Report on How Capitol Hill is Coping with the Surge in Citizen Advocacy
The Internet and e-mail have made it easier and cheaper than ever before for citizens to communicate with their Members of Congress. In 2004, Congress received 200 million communications, four times more than in 1995 -- the direct result of Internet-based communications.This report is the first of a four part Communicating with Congress series.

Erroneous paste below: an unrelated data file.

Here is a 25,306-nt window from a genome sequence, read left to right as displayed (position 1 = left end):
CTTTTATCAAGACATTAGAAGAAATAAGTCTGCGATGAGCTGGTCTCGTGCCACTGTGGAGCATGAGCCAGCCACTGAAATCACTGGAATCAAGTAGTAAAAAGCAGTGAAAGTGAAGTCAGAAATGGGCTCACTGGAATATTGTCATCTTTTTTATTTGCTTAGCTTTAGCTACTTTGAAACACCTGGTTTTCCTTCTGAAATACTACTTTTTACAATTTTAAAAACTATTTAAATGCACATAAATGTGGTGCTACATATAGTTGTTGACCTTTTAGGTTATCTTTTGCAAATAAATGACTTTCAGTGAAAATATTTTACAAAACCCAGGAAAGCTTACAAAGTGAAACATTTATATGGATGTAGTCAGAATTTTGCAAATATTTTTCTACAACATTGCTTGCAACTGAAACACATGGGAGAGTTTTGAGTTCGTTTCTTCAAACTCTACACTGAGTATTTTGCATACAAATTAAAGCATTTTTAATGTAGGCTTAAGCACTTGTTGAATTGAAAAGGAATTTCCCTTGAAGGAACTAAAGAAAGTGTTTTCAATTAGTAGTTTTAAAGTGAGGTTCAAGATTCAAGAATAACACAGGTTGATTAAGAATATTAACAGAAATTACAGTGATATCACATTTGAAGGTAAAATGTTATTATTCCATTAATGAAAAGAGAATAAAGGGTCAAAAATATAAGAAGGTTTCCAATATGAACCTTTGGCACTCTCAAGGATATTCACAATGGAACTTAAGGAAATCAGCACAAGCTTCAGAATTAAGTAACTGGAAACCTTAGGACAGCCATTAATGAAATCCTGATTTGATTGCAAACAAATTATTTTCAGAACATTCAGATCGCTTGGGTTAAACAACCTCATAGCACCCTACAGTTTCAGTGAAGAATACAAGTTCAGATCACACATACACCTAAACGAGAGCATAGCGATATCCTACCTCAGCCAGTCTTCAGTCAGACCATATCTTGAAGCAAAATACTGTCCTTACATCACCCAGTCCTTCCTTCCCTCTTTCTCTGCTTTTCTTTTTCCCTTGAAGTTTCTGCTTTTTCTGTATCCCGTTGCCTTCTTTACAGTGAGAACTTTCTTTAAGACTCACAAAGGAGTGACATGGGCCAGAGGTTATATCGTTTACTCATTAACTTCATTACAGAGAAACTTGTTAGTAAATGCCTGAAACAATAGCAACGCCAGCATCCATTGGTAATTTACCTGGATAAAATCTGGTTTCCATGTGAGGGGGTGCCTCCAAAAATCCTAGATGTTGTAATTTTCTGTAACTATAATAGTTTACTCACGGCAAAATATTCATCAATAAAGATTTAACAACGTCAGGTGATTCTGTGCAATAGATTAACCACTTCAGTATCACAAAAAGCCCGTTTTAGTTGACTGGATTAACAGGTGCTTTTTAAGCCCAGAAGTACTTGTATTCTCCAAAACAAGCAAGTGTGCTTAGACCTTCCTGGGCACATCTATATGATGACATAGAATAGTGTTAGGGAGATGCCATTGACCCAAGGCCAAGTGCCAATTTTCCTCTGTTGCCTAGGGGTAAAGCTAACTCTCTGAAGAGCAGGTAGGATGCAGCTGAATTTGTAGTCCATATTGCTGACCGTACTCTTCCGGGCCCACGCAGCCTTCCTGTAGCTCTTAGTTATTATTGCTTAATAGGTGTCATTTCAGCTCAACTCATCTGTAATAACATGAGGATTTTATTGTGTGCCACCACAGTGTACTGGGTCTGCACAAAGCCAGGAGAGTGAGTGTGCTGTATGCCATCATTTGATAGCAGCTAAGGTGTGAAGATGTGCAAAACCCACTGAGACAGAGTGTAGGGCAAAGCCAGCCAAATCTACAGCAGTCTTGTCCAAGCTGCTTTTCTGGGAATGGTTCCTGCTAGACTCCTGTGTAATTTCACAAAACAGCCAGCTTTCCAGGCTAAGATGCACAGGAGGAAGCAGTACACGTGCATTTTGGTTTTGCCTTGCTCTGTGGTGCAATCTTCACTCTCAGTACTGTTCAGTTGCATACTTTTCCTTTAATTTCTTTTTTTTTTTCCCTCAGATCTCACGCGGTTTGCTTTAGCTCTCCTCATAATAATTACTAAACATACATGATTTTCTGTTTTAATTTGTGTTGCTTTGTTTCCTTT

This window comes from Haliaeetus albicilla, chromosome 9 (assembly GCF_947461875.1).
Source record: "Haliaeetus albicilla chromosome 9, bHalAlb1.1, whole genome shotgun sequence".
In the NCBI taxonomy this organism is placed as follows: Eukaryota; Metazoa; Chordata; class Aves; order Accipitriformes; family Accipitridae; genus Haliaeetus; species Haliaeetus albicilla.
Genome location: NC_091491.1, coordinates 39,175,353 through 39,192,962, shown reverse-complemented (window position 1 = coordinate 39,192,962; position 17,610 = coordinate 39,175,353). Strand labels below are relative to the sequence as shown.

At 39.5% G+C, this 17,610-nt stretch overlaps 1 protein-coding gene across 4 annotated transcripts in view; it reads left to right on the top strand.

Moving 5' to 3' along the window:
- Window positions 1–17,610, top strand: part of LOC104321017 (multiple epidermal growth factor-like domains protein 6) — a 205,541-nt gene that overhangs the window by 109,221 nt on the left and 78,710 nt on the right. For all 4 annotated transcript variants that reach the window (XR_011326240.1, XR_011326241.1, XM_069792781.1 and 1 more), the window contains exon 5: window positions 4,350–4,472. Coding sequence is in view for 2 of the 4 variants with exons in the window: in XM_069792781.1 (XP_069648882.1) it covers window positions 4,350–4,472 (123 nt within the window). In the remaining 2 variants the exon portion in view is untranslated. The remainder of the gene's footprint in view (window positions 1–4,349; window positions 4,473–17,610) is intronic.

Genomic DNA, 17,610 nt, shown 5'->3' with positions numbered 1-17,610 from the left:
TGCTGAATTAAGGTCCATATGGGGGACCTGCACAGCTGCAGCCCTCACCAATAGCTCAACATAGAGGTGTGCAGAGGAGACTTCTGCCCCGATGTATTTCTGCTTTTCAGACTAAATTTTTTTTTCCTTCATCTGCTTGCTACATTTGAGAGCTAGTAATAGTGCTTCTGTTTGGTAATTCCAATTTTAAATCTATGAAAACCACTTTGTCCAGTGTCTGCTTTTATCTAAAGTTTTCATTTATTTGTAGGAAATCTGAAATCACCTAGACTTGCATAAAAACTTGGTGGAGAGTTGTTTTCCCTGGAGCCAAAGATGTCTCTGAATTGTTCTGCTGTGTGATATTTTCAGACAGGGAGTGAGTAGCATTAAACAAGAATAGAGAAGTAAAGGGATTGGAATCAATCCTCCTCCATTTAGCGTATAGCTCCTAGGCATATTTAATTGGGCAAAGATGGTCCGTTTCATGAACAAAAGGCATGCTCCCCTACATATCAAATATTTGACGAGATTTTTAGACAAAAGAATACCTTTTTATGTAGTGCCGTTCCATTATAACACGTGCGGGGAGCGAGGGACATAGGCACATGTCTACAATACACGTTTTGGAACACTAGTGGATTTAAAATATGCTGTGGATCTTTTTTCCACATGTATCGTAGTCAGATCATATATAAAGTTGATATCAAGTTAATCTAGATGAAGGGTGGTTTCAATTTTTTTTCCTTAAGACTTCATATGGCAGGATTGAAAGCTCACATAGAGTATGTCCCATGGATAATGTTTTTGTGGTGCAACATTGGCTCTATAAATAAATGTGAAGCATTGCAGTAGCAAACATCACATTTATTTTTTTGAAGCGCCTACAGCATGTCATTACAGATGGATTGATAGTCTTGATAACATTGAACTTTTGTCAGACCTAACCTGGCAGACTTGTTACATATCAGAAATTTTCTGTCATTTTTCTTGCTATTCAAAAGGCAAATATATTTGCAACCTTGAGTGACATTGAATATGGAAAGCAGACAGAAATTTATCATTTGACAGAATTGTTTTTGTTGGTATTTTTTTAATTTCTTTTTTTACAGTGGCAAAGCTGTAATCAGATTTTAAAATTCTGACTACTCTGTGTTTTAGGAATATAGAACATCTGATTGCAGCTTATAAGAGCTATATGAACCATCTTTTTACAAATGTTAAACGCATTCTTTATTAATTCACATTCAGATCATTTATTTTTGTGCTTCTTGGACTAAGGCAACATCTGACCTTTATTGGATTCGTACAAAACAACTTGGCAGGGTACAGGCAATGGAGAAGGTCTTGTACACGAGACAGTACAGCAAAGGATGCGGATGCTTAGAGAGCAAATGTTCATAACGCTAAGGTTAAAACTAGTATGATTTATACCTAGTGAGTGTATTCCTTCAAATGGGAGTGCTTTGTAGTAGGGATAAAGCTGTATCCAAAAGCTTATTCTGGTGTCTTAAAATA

This increased citizen participation in the legislative process has had both positive and negative effects. Nearly 80% of congressional staff surveyed believe that the Internet has made it easier for constituents to become involved in public policy. However, neither the senders nor the receivers of congressional communications have learned how to use the new tools that the Internet has provided truly effectively.